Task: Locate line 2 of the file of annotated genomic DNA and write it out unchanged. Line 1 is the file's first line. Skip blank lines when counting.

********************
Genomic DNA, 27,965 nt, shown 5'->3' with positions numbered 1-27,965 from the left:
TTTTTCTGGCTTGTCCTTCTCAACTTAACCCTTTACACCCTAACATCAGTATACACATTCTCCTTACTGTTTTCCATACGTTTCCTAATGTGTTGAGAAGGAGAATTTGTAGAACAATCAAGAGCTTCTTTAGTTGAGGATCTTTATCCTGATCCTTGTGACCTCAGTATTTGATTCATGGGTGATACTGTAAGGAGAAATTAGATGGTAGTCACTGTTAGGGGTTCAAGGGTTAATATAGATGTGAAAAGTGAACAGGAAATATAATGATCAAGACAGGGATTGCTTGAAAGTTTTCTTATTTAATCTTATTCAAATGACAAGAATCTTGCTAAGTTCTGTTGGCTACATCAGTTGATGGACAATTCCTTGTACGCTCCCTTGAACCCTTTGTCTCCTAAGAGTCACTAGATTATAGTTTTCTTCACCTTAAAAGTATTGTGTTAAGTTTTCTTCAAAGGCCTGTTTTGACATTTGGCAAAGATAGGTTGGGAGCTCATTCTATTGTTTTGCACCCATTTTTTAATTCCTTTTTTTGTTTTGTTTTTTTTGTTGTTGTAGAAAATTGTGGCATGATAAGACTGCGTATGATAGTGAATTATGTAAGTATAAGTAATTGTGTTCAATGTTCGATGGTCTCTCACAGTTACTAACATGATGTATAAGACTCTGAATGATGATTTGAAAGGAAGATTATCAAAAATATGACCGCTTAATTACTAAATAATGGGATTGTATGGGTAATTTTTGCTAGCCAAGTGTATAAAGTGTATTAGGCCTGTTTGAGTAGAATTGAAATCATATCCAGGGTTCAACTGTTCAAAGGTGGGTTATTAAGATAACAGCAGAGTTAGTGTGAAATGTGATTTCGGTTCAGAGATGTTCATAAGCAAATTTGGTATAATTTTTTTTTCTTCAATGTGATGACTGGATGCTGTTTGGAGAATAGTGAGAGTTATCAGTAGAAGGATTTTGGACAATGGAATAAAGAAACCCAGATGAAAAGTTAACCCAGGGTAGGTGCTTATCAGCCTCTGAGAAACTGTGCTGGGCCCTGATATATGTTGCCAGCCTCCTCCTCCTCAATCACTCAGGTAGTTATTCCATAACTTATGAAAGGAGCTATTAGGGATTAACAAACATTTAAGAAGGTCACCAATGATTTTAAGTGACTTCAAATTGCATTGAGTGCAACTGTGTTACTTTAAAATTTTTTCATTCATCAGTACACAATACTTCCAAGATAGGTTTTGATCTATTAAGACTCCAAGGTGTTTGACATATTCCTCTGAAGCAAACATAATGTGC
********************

TTTTTCTGGCTTGTCCTTCTCAACTTAACCCTTTACACCCTAACATCAGTATACACATTCTCCTTACTGTTTTCCATACGTTTCCTAATGTGTTGAGAAGGAGAATTTGTAGAACAATCAAGAGCTTCTTTAGTTGAGGATCTTTATCCTGATCCTTGTGACCTCAGTATTTGATTCATGGGTGATACTGTAAGGAGAAATTAGATGGTAGTCACTGTTAGGGGTTCAAGGGTTAATATAGATGTGAAAAGTGAACAGGAAATATAATGATCAAGACAGGGATTGCTTGAAAGTTTTCTTATTTAATCTTATTCAAATGACAAGAATCTTGCTAAGTTCTGTTGGCTACATCAGTTGATGGACAATTCCTTGTACGCTCCCTTGAACCCTTTGTCTCCTAAGAGTCACTAGATTATAGTTTTCTTCACCTTAAAAGTATTGTGTTAAGTTTTCTTCAAAGGCCTGTTTTGACATTTGGCAAAGATAGGTTGGGAGCTCATTCTATTGTTTTGCACCCATTTTTTAATTCCTTTTTTTGTTTTGTTTTTTTTGTTGTTGTAGAAAATTGTGGCATGATAAGACTGCGTATGATAGTGAATTATGTAAGTATAAGTAATTGTGTTCAATGTTCGATGGTCTCTCACAGTTACTAACATGATGTATAAGACTCTGAATGATGATTTGAAAGGAAGATTATCAAAAATATGACCGCTTAATTACTAAATAATGGGATTGTATGGGTAATTTTTGCTAGCCAAGTGTATAAAGTGTATTAGGCCTGTTTGAGTAGAATTGAAATCATATCCAGGGTTCAACTGTTCAAAGGTGGGTTATTAAGATAACAGCAGAGTTAGTGTGAAATGTGATTTCGGTTCAGAGATGTTCATAAGCAAATTTGGTATAATTTTTTTTTCTTCAATGTGATGACTGGATGCTGTTTGGAGAATAGTGAGAGTTATCAGTAGAAGGATTTTGGACAATGGAATAAAGAAACCCAGATGAAAAGTTAACCCAGGGTAGGTGCTTATCAGCCTCTGAGAAACTGTGCTGGGCCCTGATATATGTTGCCAGCCTCCTCCTCCTCAATCACTCAGGTAGTTATTCCATAACTTATGAAAGGAGCTATTAGGGATTAACAAACATTTAAGAAGGTCACCAATGATTTTAAGTGACTTCAAATTGCATTGAGTGCAACTGTGTTACTTTAAAATTTTTTCATTCATCAGTACACAATACTTCCAAGATAGGTTTTGATCTATTAAGACTCCAAGGTGTTTGACATATTCCTCTGAAGCAAACATAATGTGC